- the quality or state of being modal.
- an attribute or circumstance that denotes mode or manner.
- Also called mode. Logic. the classification of propositions according to whether they are contingently true or false, possible, impossible, or necessary.
- Medicine/Medical. the application of a therapeutic agent, usually a physical therapeutic agent.
- one of the primary forms of sensation, as vision or touch.
Origin of modality
Dictionary.com Unabridged Based on the Random House Unabridged Dictionary, © Random House, Inc. 2018
Examples from the Web for modalities
These would be relatively specific, possibly including a general timeline and modalities for future negotiation.Is Bibi Striking a Different Tone On Peace?
May 9, 2013
To sum up, the modalities of matter are supplied by the feminine germ.Reincarnation
It is clear, he says, that the modalities of the action of the blind are explained by spatial representations.Essays Towards a Theory of Knowledge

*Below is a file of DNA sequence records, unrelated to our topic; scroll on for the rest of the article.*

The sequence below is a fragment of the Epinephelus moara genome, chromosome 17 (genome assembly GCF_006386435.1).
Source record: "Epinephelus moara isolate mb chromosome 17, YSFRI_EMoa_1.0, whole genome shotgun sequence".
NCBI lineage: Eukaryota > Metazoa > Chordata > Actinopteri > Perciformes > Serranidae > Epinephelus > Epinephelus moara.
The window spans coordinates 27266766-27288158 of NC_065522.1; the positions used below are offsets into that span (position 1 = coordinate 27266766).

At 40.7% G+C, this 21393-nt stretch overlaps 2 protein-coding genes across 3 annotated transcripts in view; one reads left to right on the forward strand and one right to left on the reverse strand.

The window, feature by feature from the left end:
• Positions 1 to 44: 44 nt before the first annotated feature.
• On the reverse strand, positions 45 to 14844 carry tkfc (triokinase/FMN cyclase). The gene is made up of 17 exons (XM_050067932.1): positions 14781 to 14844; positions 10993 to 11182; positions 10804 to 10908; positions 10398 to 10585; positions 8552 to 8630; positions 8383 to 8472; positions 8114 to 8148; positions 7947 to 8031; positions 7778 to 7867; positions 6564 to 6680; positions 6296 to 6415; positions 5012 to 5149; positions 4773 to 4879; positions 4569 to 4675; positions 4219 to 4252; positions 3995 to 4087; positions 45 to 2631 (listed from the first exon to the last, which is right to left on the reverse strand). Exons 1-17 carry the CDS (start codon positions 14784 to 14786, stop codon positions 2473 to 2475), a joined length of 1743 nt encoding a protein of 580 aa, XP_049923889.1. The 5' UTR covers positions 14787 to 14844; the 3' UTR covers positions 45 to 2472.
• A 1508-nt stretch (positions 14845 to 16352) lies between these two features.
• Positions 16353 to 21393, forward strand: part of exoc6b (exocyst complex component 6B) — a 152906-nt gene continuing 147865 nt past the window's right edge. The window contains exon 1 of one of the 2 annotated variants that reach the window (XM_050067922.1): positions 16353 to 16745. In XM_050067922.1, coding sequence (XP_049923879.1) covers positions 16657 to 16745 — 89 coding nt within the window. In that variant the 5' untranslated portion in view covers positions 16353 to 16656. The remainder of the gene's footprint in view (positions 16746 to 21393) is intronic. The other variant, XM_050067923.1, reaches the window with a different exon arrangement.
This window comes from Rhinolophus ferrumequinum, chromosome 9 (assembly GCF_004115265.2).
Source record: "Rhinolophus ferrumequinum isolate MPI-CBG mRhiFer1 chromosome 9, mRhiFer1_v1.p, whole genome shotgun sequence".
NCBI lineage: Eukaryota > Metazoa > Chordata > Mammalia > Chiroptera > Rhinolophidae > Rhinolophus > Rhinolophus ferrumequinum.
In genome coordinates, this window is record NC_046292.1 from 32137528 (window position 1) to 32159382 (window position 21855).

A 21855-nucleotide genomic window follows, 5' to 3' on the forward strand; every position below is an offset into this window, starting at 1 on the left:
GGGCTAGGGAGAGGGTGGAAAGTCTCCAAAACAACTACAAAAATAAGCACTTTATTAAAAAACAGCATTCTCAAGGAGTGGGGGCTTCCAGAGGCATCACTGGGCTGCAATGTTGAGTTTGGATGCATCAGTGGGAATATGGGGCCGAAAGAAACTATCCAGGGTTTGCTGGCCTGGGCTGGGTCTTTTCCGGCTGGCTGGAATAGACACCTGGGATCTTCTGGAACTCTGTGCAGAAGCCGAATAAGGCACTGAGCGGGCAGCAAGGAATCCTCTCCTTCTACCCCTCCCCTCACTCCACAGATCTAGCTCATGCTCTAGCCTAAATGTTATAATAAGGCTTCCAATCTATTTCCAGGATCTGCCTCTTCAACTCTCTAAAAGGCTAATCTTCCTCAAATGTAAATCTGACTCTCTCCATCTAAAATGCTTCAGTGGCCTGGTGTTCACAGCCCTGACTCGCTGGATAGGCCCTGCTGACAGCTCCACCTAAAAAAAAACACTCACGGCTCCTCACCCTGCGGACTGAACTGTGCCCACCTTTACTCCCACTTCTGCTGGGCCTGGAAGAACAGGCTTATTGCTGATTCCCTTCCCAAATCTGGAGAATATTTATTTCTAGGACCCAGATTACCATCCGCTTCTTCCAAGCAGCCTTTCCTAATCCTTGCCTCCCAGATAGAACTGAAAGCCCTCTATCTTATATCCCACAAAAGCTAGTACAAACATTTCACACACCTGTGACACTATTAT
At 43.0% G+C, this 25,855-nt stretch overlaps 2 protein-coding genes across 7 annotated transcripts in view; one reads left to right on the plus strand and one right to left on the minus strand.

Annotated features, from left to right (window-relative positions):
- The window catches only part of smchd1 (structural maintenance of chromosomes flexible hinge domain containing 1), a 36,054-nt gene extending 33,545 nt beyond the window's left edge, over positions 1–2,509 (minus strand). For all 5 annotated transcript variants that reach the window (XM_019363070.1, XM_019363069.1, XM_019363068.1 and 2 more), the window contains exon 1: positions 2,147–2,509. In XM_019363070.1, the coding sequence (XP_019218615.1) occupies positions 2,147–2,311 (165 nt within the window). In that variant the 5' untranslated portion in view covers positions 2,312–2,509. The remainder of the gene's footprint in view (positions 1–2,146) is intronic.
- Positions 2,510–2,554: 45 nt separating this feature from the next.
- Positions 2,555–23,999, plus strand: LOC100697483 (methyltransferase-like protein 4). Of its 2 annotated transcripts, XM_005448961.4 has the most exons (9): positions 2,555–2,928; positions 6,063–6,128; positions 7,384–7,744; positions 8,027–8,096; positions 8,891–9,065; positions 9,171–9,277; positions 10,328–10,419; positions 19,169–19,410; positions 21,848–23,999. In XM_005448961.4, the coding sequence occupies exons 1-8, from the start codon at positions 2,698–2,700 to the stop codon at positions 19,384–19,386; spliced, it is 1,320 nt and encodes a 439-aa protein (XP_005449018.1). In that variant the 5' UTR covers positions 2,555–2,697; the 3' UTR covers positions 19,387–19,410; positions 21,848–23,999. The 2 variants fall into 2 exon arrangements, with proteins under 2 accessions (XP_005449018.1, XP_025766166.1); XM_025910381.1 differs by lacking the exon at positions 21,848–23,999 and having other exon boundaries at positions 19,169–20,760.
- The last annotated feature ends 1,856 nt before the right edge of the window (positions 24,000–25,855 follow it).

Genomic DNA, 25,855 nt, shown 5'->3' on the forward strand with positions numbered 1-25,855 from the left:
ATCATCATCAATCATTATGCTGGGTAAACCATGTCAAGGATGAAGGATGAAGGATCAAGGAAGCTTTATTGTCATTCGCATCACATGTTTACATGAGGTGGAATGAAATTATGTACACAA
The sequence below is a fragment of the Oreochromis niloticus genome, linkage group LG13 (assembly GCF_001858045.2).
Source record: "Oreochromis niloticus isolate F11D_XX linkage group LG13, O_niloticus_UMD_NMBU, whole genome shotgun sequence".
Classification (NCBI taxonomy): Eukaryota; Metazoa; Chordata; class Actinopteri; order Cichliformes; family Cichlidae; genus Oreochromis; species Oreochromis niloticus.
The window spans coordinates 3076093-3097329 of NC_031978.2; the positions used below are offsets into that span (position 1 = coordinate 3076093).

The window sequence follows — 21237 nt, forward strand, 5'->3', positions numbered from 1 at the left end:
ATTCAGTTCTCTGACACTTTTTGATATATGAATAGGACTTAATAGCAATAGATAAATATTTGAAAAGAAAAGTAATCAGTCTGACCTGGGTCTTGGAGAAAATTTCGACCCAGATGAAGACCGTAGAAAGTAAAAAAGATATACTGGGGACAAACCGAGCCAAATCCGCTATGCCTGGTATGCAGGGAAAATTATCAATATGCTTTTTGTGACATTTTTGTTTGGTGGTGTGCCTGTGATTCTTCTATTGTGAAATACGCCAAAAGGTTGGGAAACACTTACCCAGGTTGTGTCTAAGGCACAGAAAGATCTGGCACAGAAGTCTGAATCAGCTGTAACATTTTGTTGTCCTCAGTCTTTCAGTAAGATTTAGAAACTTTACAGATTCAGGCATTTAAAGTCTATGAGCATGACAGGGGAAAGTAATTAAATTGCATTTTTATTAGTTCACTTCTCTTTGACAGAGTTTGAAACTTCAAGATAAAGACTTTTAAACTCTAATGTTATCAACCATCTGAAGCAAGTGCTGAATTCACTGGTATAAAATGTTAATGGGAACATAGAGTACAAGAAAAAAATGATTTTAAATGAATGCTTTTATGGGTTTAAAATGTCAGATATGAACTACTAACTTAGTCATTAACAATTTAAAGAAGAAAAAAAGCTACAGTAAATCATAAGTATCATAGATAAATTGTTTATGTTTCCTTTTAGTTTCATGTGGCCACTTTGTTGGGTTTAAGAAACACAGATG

The personal consciousness is only one of the modalities of the general consciousness.Metapsychical Phenomena
But this division into three modalities or into three states is far from giving the number of the manifestations of being.Delsarte System of Oratory
In view of the many differences obtaining between them, how otherwise could modalities form a category?Plotinos: Complete Works, v. 3
- the condition of being modal
- a quality, attribute, or circumstance that denotes mode, mood, or manner
- logic the property of a statement of being classified under one of the concepts studied by modal logic, esp necessity or possibility
- any physical or electrical therapeutic method or agency
- any of the five senses
Collins English Dictionary - Complete & Unabridged 2012 Digital Edition © William Collins Sons & Co. Ltd. 1979, 1986 © HarperCollins Publishers 1998, 2000, 2003, 2005, 2006, 2007, 2009, 2012
Word Origin and History for modalities
1610s, from Old French modalité or directly from Medieval Latin modalitatem (nominative modalitas) "a being modal," from modalis (see modal). Related: Modalities.
Online Etymology Dictionary, © 2010 Douglas Harper
- A therapeutic method or agent, such as surgery, chemotherapy, or electrotherapy, that involves the physical treatment of a disorder.
- Any of the various types of sensation, such as vision or hearing.
The American Heritage® Stedman's Medical Dictionary Copyright © 2002, 2001, 1995 by Houghton Mifflin Company. Published by Houghton Mifflin Company.